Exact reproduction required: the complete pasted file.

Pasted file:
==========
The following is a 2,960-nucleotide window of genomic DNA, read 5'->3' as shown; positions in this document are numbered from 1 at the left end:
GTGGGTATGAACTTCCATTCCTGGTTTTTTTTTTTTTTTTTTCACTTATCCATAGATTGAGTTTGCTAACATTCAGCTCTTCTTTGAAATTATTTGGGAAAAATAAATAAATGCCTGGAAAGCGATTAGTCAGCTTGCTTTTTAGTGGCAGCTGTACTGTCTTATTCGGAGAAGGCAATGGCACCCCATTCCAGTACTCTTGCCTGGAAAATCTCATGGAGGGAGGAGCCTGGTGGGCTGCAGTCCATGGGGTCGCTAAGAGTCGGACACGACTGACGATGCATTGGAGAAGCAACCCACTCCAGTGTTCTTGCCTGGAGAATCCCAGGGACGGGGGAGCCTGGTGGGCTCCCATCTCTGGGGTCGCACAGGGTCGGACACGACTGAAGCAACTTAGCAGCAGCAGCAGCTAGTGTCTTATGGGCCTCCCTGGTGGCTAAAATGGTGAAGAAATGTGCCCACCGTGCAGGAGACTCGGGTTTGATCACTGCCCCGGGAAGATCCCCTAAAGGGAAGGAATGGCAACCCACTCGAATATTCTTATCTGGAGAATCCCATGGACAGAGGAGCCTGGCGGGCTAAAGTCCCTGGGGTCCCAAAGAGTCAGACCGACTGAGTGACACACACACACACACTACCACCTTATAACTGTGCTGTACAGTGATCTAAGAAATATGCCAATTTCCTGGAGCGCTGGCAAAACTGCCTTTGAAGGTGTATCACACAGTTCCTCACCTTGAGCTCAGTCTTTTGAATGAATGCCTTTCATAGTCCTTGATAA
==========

The following is a 2,960-nucleotide window of genomic DNA, read 5'->3' as shown; positions in this document are numbered from 1 at the left end:
GTGGGTATGAACTTCCATTCCTGGTTTTTTTTTTTTTTTTTTCACTTATCCATAGATTGAGTTTGCTAACATTCAGCTCTTCTTTGAAATTATTTGGGAAAAATAAATAAATGCCTGGAAAGCGATTAGTCAGCTTGCTTTTTAGTGGCAGCTGTACTGTCTTATTCGGAGAAGGCAATGGCACCCCATTCCAGTACTCTTGCCTGGAAAATCTCATGGAGGGAGGAGCCTGGTGGGCTGCAGTCCATGGGGTCGCTAAGAGTCGGACACGACTGACGATGCATTGGAGAAGCAACCCACTCCAGTGTTCTTGCCTGGAGAATCCCAGGGACGGGGGAGCCTGGTGGGCTCCCATCTCTGGGGTCGCACAGGGTCGGACACGACTGAAGCAACTTAGCAGCAGCAGCAGCTAGTGTCTTATGGGCCTCCCTGGTGGCTAAAATGGTGAAGAAATGTGCCCACCGTGCAGGAGACTCGGGTTTGATCACTGCCCCGGGAAGATCCCCTAAAGGGAAGGAATGGCAACCCACTCGAATATTCTTATCTGGAGAATCCCATGGACAGAGGAGCCTGGCGGGCTAAAGTCCCTGGGGTCCCAAAGAGTCAGACCGACTGAGTGACACACACACACACACTACCACCTTATAACTGTGCTGTACAGTGATCTAAGAAATATGCCAATTTCCTGGAGCGCTGGCAAAACTGCCTTTGAAGGTGTATCACACAGTTCCTCACCTTGAGCTCAGTCTTTTGAATGAATGCCTTTCATAGTCCTTGATAA